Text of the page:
CLEVELAND, Ohio — Danny Salazar has agreed to terms on a one-year deal with the Cleveland Indians, avoiding arbitration for $4.5 million according to reports, and ending speculation that the club might cut ties with the oft-injured former All-Star.
Meanwhile, the Indians offered contracts to three arbitration-eligible players prior to Friday’s 8 p.m. non-tender deadline, including All-Stars Francisco Lindor and Trevor Bauer and pitcher Cody Anderson.
The club also reached a $1 million deal with reliever Neil Ramirez while avoiding arbitration with reliever Nick Goody and infielder Eric Stamets. The Salazar and Ramirez deals were first reported by MLB Network insider John Heyman.
Right-handed reliever James Hoyt, acquired by Cleveland in a July trade with Houston, was the only arbitration-eligible player on the Indians’ 40-man roster that was not tendered a contract offer, but president of baseball operations Chris Antonetti said late Friday that the club is hopeful that it can re-sign Hoyt and keep him in the organization.
Salazar made $5 million in 2018 but did not appear in a game for Cleveland after a sore right shoulder led to season-ending surgery. Goody appeared in 12 games before an elbow injury ended his season in May.
Antonetti said Salazar continues to make progress in his rehab program.
“We’ve all seen what he’s capable of doing when he’s healthy,” Antonetti said of Salazar. “We think he’s on a good path and are hopeful that he can be a contributing member of our pitching staff next year.”
Ramirez, a spring training invitee, paired with Oliver Perez to rescue a struggling Indians bullpen midway through the season. He appeared in 47 games with a 4.54 ERA, throwing 41⅔ innings and striking out 51. Ramirez pitched some meaningful innings for the Indians, according to Antonetti.
“We felt last year was a step forward in his development,” Antonetti said. “Hopefully he’s on the path to being a regular contributor for us. He’s got good stuff and we’ve seen what he’s capable of doing when he’s right and at his best.”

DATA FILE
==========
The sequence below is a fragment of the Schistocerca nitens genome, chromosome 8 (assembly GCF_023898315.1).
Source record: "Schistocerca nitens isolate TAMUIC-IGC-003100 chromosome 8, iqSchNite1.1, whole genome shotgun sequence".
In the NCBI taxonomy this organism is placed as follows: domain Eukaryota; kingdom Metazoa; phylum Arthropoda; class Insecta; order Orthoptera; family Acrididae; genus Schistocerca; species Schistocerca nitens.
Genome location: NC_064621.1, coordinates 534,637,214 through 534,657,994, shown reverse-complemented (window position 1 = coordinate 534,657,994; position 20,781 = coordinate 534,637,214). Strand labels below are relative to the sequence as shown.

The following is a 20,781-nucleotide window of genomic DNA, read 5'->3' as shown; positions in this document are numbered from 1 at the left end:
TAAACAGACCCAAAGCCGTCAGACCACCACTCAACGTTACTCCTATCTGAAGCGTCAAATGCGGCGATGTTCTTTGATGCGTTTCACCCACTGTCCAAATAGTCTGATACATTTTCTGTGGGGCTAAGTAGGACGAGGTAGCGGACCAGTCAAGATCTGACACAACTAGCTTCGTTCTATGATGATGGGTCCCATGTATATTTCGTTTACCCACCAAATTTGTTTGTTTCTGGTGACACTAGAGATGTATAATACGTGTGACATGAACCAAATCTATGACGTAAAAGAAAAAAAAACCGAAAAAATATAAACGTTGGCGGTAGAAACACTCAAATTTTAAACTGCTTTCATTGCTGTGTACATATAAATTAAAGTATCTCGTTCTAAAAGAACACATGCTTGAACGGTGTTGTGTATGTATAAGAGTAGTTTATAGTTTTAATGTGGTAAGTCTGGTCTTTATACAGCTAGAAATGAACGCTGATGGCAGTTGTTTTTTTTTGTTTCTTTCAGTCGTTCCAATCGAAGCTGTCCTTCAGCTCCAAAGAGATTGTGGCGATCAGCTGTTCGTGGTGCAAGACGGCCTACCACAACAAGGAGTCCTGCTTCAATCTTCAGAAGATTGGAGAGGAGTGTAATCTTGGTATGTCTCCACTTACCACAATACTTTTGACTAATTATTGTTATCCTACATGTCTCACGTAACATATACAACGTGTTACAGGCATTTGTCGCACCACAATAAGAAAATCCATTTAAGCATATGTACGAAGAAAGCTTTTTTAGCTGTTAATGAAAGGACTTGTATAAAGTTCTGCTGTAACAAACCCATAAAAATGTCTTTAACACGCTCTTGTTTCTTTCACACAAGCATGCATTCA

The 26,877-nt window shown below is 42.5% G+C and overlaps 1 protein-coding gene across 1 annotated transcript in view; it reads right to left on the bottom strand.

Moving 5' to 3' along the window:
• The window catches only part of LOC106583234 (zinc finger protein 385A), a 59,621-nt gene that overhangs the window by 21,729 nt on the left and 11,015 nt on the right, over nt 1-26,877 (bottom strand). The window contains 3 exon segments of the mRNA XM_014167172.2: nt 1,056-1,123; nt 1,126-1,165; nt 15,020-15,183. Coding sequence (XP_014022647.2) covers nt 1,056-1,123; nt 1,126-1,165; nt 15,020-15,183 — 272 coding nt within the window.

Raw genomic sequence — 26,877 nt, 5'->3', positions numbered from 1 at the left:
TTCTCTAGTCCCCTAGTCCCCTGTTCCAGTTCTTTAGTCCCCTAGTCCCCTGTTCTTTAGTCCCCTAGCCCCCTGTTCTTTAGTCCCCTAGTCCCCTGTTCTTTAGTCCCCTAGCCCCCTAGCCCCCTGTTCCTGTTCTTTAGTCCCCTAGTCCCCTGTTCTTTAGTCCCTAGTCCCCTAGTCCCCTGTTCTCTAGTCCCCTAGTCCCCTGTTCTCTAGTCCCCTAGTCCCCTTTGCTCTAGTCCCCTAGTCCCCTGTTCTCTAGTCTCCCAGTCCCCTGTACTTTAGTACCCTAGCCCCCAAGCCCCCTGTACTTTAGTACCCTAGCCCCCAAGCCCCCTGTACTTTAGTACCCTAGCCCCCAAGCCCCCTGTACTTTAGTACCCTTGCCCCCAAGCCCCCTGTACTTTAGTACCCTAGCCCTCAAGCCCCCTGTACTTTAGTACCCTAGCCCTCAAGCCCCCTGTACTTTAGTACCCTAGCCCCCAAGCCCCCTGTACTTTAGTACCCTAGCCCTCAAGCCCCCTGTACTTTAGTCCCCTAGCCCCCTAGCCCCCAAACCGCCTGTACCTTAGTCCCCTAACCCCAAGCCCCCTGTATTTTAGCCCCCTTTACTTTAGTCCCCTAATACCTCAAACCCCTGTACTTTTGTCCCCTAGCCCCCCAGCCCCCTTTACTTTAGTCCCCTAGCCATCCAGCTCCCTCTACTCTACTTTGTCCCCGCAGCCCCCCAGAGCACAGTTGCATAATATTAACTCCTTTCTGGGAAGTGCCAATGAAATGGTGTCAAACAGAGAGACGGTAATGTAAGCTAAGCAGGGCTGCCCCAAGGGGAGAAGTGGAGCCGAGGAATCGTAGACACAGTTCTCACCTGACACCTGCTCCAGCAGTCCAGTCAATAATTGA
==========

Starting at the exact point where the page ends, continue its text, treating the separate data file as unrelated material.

Goody also continues to progress in his recovery, according to Antonetti.
“He’s thrown off the mound a couple of times already out in Arizona,” Antonetti said. “We’re hopeful that he can continue on the path he’s on and be healthy for us at the start of the season.”
Lindor and Bauer both stand to earn significant raises based on their performances in 2018 if their cases go to arbitration in February.
Lindor, who earned $675,000 in 2018, is expected to challenge the $10.85 million record awarded to Chicago’s Kris Bryant in his first year of arbitration eligibility. Bauer, who won his arbitration case for $6.525 million in 2018, could see his salary jump to a projected $11.6 million according to MLBTraderumors.com.
Anderson has not pitched in the big leagues since 2016. He earned $675,000 last season and appeared in a handful of minor-league rehab games in Arizona as he recovered from elbow surgery.
In October, manager Terry Francona left open the possibility that both Salazar and Anderson could contribute in bullpen roles, though he said both would be conditioned as starting pitchers.
“I fall back on if a guy is good, his innings are going to help us win, regardless of where he ends up pitching,” Francona said. “If he’s a good pitcher, we’ll all be happy to figure that out. That will be a heck of a lot more fun than sending him to Arizona for rehab.”